Isabel Coixet, the most international Catalan film-maker, criticises the economic crisis in her new movie ‘Yesterday never ends’
Isabel Coixet, who has worked with top stars such as Tim Robbins, Ben Kingsley or Penelope Cruz, has released her new movie, ‘Yersterday never ends’, which is a stark portrait of the economic crisis. The film premiered at the last Berlinale. Coixet talked to ACN about the movie and the problems which are shaking the foundations of Spain. She also highlighted the movie was made without receiving public funds, as it would have been contradictory with the drama picture on the screen.
Barcelona (ACN).- We are in 2017. Spain has more than seven million unemployed and Germany has refused to come to its third economic rescue. The crisis, poverty and healthcare system are deteriorating all the time. This is the context of Isabel Coixet’s new movie. The most international Catalan film director, who has worked with Tim Robbins, Ben Kingsley or Penelope Cruz, tells the story of two people, played by Javier Cámara and Candela Peña, who had loved each other in such desperate times. The movie, which has been released during the Berlinale with the name ‘Ayer no termina nunca’ (Yesterday never ends), is a harsh criticism of the health cuts, Spanish politics and the economic system. In an interview with ACN, Coixet said that it would be a contradiction to ask for subsidies for the movie and talked about the problems that are currently affecting Spain.
Both main characters (Candela Peña and Javier Cámara) are a couple who had lived through some good times together and now meet each other five years after the ending of their relationship. Their story isn’t so simple and they will live their drama again. “They represent two different positions on how to face life and suffering; two ways to face reality. Running away from it in his case or, in hers, by trying to change their environment through little things” she explained. The Catalan director pointed out that the characters “have a lot of weakness and contradictions just like everybody.”
‘Ayer no termina nunca’ is based on Coixet’s personal experiences and the perplexity everybody feels in Spain when opening the newspaper every day. “We are all sailing in the same ship. As much as you want to run away from it by doing yoga, reality is catching up with all of us.” Coixet said “friends who are losing their jobs, people evicted from their homes, Ester Quintana, who lost her eye in a demo and the political authority that denies it happened” are all examples of the recent problems and happenings that are shaking Spanish society.
“It is impossible to run away from our surroundings”
The Catalan director assured that she always tries “not to talk about her surroundings and that she wanted to run away”. Anyway, she said that “now it is impossible to run away, now it is impossible to do that”. Coixet added that generally speaking but especially in this context a movie is a calling. She also said that the only thing ‘Ayer no termina nunca’ does is to alert us of the danger we are in if the healthcare cuts keep going this way. “These cuts will not be something that happened to someone else. It will be something that affects our intimate personal life”. The movie is a love story about a couple whose background is something we live through every day’, she said.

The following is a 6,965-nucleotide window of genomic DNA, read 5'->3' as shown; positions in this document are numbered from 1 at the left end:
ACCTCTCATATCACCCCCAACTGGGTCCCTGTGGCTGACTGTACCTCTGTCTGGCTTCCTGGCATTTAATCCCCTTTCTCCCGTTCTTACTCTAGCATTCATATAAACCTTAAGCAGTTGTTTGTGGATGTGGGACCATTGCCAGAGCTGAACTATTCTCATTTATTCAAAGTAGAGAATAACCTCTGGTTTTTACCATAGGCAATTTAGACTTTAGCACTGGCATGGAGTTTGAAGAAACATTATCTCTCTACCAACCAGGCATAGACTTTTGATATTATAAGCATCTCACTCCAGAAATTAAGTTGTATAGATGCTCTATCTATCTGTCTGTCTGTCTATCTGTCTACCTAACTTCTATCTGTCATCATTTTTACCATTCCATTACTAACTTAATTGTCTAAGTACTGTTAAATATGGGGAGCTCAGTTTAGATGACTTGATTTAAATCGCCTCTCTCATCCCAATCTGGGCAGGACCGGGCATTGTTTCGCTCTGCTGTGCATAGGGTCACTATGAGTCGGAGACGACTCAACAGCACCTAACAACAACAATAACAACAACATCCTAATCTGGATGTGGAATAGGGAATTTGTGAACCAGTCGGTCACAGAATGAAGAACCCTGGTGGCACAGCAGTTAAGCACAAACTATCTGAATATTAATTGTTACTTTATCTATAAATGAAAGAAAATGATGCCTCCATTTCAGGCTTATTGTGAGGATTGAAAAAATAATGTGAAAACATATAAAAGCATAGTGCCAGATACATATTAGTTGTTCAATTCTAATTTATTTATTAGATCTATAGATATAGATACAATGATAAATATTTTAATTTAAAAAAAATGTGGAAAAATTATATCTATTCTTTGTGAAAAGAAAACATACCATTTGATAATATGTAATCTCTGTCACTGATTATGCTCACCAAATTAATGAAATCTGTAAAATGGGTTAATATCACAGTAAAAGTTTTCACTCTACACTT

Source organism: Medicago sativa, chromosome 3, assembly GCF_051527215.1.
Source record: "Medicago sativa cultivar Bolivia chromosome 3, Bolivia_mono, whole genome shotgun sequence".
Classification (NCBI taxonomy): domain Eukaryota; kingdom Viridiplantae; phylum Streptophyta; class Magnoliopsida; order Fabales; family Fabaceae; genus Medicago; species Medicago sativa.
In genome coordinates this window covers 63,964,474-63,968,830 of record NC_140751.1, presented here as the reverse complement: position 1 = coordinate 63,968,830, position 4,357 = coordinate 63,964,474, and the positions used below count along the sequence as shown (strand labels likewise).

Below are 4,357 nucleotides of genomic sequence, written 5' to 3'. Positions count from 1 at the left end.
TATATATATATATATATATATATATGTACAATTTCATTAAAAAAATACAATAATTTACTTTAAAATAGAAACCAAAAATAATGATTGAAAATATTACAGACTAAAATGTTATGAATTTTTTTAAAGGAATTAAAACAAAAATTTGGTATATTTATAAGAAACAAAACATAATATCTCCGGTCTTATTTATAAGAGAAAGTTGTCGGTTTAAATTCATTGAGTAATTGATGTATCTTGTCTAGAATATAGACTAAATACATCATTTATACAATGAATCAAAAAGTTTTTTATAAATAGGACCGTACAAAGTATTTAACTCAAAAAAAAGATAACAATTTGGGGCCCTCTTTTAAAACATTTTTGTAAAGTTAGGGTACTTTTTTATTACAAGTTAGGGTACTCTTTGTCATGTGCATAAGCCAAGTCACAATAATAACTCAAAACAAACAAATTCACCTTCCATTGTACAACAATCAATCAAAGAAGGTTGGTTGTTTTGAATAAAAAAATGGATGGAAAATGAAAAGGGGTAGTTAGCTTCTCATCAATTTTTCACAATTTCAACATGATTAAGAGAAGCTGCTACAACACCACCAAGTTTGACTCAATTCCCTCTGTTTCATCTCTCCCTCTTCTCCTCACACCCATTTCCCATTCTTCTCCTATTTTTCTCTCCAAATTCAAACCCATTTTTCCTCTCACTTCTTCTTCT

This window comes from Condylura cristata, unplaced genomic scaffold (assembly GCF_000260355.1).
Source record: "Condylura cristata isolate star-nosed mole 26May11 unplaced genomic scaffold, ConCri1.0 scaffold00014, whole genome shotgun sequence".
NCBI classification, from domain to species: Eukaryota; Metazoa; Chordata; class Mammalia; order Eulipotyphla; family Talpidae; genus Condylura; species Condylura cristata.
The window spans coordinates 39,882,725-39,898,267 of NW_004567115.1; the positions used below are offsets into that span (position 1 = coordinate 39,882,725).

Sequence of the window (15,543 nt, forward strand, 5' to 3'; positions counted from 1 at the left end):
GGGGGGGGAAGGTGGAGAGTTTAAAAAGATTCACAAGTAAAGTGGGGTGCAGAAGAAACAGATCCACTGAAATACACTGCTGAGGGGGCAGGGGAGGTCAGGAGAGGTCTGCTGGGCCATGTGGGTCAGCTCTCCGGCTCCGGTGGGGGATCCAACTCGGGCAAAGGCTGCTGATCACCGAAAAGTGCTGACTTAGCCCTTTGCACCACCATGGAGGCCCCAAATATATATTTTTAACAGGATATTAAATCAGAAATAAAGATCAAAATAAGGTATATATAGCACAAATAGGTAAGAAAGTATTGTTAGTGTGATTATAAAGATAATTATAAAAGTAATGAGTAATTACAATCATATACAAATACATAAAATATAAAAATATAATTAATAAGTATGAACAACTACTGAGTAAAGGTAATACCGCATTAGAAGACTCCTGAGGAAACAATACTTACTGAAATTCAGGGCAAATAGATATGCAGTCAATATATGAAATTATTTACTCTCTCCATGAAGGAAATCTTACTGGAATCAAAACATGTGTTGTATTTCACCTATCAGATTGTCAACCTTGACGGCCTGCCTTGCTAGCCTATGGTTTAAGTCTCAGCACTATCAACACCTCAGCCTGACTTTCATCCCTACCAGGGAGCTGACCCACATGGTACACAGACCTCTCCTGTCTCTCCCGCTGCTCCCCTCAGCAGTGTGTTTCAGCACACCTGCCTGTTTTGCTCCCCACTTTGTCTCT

This is one of the first Spanish movies to attack the crisis in such a stark and straight way. “I imagine there will be a lot of creators who will bring this reality to the screen, to the stage, to painting and to photography”, Coixet said. “The only thing ‘Ayer nunca termina’ says is that we have to talk about all of this, face our ghosts and the mistakes we have made so as not to give power to the people who are laughing at us.”
She spoke in favour of neighbour associations which, in her opinion, have to take more power because the current situation has to be fixed at a neighbourhood level and offered the character played by Candela Peña as an example. In the movie she is a woman who doesn’t talk about politics or big issues but instead tries to transform her life with small changes and sheer effort. “The problem is that we are in a pyramid where the ones on the top are screwing up the ones at the bottom. The elite is wrong and rotten and I wish all of us, the ones of the bottom, could climb together and put things in their right place”, she claimed.
Faced with this hard social and economical criticism, Coixet thinks that it would be a contradiction to ask for public money for the movie. “Now is not the moment, especially for a movie like this one” she said and added that “this movie is made thanks to the effort and work of all the people who wanted to help, sometimes not even asking to get paid while others asked for minimum wage.” The Catalan director admitted that some of her movies received a grant which went to the producers. That is why she is the producer of ‘Ayer no termina nunca’ but she said that she doesn’t know how to get grants or deal with the bureaucracy of it all.
Isabel Coixet talked of the on-screen magic between Candela and Cámara, the actors who play the main characters. The directors explained that “there is something strong between them and they are friends.” Their interpretation, she said, “is felt by the sight of each other” and added that “it wasn’t an easy shoot, but with them we have a foundation to work on.”
Shooting in Igualada, Central Catalonia
The movie took two weeks to shoot and was filmed in different locations of Igualada, in Central Catalonia. The scenes took place in historical and famous places around the Catalan town, including the cemetery, designed by the Catalan architect Enric Miralles, awarded the Pritzker Prize (Architecture’s Nobel Prize). “This cemetery is quite impressive. In my opinion there’s something related to mediation there, it makes me think about death, but without a sense of tragedy”, said Coixet.